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103:24 General Correspondence 1967 (S)

Addressed to Sigrid L. Sharp, this receipt is forwarded to Minneapolis, MN for a donation of $3.00 to the Southern Christian Leadership Conference.

Biographical Sketches of Leaders of the March on Washington for Jobs and Freedom

These are biographical sketches of various leaders who were involved in the March on Washington for Jobs and Freedoms. These distinguished individuals were involved in organizations that focused on equality and nonviolence.

Brief for the Petitioners

This brochure illustrates questions as well as events pertaining to petitioners during the Civil Rights Movement. Important petitioners, such as Dr. King and Ralph David Abernathy, were convicted and charged with Contempt of Court in violation of the First and Fourteenth Amendment of the United States Constitution.

Condolence Letter Regarding Assassination of MLK

Anabella Anderson discusses the sadness that she feels over Dr. King's assassination. She says that she grieves for his family and the conditions that brought about Dr. King's death. Ashamed of her white skin, she blames the white race for social ills. Ms. Anderson wants to give of her self to non-whites in America and those under white domination in Africa. Though saddened, she is comforted by the words she heard at Dr. King's funeral and is hopeful that his legacy will live on.

Daniel B. Brewster Address before the Senate

The Honorable Daniel B. Brewster, U. S. Senator from Maryland, addresses the President of the United States and the Second Session of the 88th Congress regarding the Civil Rights Act of 1964.

Letter from Andrew Hobart to MLK

In this letter, dated 11/29/66, Mr. Andrew Hobart, President of Ministers Life and Casualty Union informs Dr. King that his application for reinstatement has been accepted, and cautions a lapsed contract may result in a loss or reduction of benefits.

Letter from Carl A. Auerbach to MLK

Carl A. Auerbach has declined to make contributions to the S.C.L.C based on the assumption that Dr. King will use the funds for protest movements "against the American policy in Vietnam."

Letter from Charles E. Waring to MLK

Calling himself "a pale face Christian," Charles E. Waring writes Dr. King to acknowledge that all Christians must aid African Americans in their fight for fair representation and respect as equal human beings. He denounces whites who condemn Dr. King and asks, "what can we white Christians do to help recover the leadership of the Negro cause to worthy men?"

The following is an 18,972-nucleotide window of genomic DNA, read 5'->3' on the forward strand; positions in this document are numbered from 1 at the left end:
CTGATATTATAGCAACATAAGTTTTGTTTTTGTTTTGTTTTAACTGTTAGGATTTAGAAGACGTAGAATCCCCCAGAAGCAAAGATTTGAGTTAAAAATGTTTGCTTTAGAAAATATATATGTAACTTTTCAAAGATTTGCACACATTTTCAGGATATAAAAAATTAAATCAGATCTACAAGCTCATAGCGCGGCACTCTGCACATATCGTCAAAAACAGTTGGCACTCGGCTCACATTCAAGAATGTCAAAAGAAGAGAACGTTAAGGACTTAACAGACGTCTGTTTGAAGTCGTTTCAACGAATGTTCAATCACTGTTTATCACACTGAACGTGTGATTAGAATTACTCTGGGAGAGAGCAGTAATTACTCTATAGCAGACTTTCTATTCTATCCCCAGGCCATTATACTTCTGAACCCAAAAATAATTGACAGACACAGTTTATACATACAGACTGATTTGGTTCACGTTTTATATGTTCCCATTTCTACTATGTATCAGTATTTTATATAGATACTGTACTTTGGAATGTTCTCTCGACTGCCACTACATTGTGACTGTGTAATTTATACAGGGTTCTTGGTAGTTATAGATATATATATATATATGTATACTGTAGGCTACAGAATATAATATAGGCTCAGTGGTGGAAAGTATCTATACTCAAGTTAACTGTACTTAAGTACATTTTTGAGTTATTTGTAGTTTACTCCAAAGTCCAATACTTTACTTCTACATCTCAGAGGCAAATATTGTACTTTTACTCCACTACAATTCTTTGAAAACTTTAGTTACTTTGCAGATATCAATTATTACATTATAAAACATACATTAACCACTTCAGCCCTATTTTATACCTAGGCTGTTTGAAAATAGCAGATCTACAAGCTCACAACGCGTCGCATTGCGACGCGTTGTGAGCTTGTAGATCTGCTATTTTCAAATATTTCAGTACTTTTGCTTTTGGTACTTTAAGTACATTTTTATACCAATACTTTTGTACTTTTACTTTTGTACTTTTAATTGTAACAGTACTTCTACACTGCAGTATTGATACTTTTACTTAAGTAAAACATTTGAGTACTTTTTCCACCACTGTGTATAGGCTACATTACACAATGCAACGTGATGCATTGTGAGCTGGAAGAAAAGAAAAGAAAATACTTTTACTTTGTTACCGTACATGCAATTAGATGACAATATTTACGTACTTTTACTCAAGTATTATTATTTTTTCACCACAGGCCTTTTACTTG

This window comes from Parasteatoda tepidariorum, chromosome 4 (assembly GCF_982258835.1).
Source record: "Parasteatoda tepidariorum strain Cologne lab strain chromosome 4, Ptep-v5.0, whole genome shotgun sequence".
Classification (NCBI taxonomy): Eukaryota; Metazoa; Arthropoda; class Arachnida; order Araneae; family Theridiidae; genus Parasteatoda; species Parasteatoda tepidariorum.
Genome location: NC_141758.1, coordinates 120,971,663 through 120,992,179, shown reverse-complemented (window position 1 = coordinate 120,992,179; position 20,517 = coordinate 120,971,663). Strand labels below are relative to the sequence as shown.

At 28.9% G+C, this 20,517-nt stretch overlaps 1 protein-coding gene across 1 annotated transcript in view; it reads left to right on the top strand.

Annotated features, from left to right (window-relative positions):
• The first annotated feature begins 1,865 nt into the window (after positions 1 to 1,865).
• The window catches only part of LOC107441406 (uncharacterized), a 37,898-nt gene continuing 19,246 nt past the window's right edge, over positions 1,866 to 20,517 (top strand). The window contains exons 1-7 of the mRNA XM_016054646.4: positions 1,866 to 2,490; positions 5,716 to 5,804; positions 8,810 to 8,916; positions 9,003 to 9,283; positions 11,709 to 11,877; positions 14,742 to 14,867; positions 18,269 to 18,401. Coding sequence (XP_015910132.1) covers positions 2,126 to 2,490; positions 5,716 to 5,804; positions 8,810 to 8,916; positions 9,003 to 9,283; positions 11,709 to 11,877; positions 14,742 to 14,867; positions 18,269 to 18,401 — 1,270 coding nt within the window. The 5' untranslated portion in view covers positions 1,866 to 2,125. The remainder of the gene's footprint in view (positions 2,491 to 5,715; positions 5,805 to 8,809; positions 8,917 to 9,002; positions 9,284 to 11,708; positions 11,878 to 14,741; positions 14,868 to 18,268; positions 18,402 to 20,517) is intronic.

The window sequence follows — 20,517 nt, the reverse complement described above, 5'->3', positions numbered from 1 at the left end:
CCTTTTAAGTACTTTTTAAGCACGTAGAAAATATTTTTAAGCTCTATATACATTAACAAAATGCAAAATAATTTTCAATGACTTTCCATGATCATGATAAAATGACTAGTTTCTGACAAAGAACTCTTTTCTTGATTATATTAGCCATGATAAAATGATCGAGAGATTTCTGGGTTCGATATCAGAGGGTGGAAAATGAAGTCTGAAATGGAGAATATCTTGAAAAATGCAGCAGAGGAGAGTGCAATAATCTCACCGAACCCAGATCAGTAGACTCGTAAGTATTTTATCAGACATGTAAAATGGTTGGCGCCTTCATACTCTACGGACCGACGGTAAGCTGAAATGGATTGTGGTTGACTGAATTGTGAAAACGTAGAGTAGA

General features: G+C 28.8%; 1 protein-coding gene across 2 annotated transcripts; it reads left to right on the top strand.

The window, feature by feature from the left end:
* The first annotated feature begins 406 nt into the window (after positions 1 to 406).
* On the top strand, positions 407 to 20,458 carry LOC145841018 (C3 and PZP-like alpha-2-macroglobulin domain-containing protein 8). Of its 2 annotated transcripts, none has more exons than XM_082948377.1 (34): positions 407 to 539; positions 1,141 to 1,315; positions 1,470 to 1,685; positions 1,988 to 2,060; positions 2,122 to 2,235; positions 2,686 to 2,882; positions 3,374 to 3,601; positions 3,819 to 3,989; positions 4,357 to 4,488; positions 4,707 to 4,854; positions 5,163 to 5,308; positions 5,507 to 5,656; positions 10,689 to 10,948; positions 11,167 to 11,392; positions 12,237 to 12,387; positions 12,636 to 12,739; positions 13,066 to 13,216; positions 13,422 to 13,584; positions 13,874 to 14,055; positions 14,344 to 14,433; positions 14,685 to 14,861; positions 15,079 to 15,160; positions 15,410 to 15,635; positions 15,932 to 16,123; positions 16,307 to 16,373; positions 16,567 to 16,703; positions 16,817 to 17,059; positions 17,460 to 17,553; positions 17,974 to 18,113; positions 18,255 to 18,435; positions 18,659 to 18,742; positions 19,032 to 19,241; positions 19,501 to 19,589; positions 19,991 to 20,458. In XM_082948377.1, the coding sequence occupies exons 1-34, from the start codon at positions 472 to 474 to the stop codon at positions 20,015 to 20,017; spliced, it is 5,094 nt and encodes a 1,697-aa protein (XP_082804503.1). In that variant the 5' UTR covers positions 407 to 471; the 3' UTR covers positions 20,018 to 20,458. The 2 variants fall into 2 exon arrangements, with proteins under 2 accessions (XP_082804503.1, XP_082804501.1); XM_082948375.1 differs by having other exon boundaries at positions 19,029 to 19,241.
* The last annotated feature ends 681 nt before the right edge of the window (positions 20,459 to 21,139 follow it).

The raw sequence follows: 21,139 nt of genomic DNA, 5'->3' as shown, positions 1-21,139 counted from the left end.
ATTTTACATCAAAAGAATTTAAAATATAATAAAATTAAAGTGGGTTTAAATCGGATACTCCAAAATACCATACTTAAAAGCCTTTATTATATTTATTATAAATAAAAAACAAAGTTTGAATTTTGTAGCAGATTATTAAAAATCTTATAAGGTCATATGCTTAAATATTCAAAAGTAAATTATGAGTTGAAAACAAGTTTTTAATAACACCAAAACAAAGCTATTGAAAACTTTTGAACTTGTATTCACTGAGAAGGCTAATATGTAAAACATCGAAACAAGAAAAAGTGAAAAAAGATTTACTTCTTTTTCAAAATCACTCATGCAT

Letter from Charles E. Waring to Mr. Paul Harvey

Charles Waring presents ways to prevent the spread of communism around the world. He also questions previous decisions by the United States government and speculates how the outcome would have been different in various conflicts.

Letter from Congressman Donald M. Fraser to MLK

Minnesota Democratic Congressman Donald Fraser asks Dr. King to serve on the advisory board of the National Committee on Tithing in Investment (NCTI). Fraser reports recent successes in the area of open occupancy housing, such as a project in Boston that rehabilitates homes for low-income families, and a project in Denver that raises seed capital for "integrated cooperatives and other housing ventures."

Letter from Dora McDonald to Eliot Stadler

Dora McDonald communicates the traveling details to Eliot Stadler regarding his temporary staff placement in the SCLC.

Letter from Dora McDonald to Marilyn Coulter

Dora McDonald encloses an informational packet from Dr. King to Marilyn Coulter. Dr. King's only request for Coulter is that when she uses the information she cites the source from which it derives.

Letter from Emmi Kuhnlein to MLK

Mrs. Kuhnlein expresses admiration for Dr. King and shares her experiences as a member of the German Union movement. She equates the German working class living conditions as being similar to the slums in the US. She also suggests employing a tactic used by Israel of putting young people to work as a way to resolve slum conditions. A news clipping is attached to further support her suggestion.